Monday, February 12, 2007

Government’s Hand in High Petrol Prices

Government policy is partially responsible for the high petrol prices in Kenya. Equally destructive is the recently passed Energy Bill, which seeks to control petrol prices but does little to question KPC’s storage charges, local refining fees, and several bureaucratic conditions set by domestic regulators.

The Bill popularizes the idea that distributors are to blame for the Wananchi’s pain at the pump. It’s also awkward that the flawed Energy Bill had a heavy backing from the World Bank, which warned on being “deterred from funding the (energy) sector if the Bill was not passed rapidly.”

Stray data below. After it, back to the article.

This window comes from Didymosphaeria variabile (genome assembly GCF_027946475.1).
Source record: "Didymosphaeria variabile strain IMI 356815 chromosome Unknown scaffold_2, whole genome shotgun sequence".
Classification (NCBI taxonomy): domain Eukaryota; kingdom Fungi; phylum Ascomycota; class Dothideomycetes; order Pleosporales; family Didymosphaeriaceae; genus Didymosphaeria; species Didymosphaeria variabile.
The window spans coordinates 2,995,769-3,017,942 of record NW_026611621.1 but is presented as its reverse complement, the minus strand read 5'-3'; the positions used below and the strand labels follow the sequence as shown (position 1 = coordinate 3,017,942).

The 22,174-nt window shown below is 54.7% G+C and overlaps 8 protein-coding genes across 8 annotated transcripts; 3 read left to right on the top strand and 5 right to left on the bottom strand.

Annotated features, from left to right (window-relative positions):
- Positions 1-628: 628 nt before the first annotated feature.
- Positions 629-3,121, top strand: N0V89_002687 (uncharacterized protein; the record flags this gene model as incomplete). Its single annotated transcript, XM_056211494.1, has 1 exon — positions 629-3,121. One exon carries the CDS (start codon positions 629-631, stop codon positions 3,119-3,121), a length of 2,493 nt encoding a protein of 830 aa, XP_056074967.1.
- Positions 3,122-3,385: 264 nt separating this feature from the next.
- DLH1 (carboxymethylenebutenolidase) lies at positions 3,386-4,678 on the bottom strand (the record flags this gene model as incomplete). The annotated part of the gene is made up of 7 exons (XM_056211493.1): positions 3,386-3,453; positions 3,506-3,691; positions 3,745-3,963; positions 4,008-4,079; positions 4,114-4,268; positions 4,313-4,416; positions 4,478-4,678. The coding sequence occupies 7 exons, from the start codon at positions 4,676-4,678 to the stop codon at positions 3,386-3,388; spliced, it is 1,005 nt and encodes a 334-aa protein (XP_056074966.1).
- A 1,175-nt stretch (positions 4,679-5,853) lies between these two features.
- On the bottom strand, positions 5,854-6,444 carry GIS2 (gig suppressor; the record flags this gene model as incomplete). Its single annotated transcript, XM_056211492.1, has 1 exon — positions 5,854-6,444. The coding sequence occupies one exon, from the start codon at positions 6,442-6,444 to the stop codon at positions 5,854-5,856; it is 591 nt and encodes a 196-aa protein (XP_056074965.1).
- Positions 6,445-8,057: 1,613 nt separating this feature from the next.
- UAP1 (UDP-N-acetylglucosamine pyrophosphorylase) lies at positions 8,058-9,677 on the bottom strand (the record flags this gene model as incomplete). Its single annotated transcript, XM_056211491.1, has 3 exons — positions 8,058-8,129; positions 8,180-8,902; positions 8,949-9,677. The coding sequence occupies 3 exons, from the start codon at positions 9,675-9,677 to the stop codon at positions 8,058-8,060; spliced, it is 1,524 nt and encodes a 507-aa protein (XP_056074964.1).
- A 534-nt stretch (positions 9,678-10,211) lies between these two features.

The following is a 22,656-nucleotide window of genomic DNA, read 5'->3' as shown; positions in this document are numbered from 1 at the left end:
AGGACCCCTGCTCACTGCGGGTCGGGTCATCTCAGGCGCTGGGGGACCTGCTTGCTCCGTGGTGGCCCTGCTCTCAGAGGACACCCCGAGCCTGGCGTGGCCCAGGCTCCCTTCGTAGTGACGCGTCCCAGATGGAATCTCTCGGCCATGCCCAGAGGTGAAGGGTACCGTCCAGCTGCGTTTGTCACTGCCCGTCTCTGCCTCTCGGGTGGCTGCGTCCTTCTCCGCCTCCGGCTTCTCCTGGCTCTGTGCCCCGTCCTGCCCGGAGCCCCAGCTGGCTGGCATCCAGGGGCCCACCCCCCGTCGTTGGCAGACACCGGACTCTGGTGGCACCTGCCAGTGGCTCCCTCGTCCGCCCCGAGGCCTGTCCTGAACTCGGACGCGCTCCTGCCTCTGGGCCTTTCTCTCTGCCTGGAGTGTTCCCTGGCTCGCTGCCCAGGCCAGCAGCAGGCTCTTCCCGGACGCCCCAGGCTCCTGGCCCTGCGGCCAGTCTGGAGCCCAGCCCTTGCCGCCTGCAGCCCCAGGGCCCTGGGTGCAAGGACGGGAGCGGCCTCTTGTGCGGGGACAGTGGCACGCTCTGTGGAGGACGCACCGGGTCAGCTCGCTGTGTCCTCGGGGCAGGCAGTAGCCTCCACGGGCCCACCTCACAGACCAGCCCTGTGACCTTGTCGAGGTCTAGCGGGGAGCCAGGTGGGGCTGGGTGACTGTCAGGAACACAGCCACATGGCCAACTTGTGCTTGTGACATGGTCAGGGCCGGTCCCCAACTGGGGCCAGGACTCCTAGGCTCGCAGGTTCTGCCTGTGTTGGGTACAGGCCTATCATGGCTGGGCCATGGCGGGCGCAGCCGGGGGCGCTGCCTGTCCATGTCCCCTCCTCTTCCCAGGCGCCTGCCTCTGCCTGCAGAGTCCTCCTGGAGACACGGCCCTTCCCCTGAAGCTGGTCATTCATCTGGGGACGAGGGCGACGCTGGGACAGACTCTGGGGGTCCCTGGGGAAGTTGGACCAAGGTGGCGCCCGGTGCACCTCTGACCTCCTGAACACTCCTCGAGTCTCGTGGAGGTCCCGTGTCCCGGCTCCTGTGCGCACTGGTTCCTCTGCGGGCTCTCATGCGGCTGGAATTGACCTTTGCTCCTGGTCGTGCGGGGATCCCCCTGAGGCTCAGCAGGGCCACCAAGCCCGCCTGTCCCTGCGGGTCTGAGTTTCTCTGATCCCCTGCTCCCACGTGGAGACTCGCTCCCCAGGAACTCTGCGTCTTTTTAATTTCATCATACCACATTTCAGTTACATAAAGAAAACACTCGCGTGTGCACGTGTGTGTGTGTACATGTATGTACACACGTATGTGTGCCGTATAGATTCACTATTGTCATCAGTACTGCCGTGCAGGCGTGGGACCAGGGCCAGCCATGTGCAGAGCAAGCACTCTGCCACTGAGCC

Following are some of government actions that have contributed to the high petrol prices:

  • Finance Minister Kimunya’s 2006/07 budget increased fuel levy tax by 55 percent (from Shs 5.80 to 9.00 per litre of petrol).
  • Kenya Petroleum Refinery, which is owned by the government and two other multinationals, increased crude oil refining fee from Sh2.90 to Sh3.58 per litre, a 22 percent increase.
  • The state owned Kenya Pipeline Company increased storage charges by 33 percent (from $2 to $3 per cubic metre).
  • Distributors are required to process 70 percent of their crude oil at the inefficient Mombassa plant. Only 30 per cent of processed petroleum can be imported from the Middle East, which has cheaper refining costs. (See The Standard).

Kenyanomics says: It makes no sense to target distributors yet the government is robbing Kenyans in broad daylight.

No comments: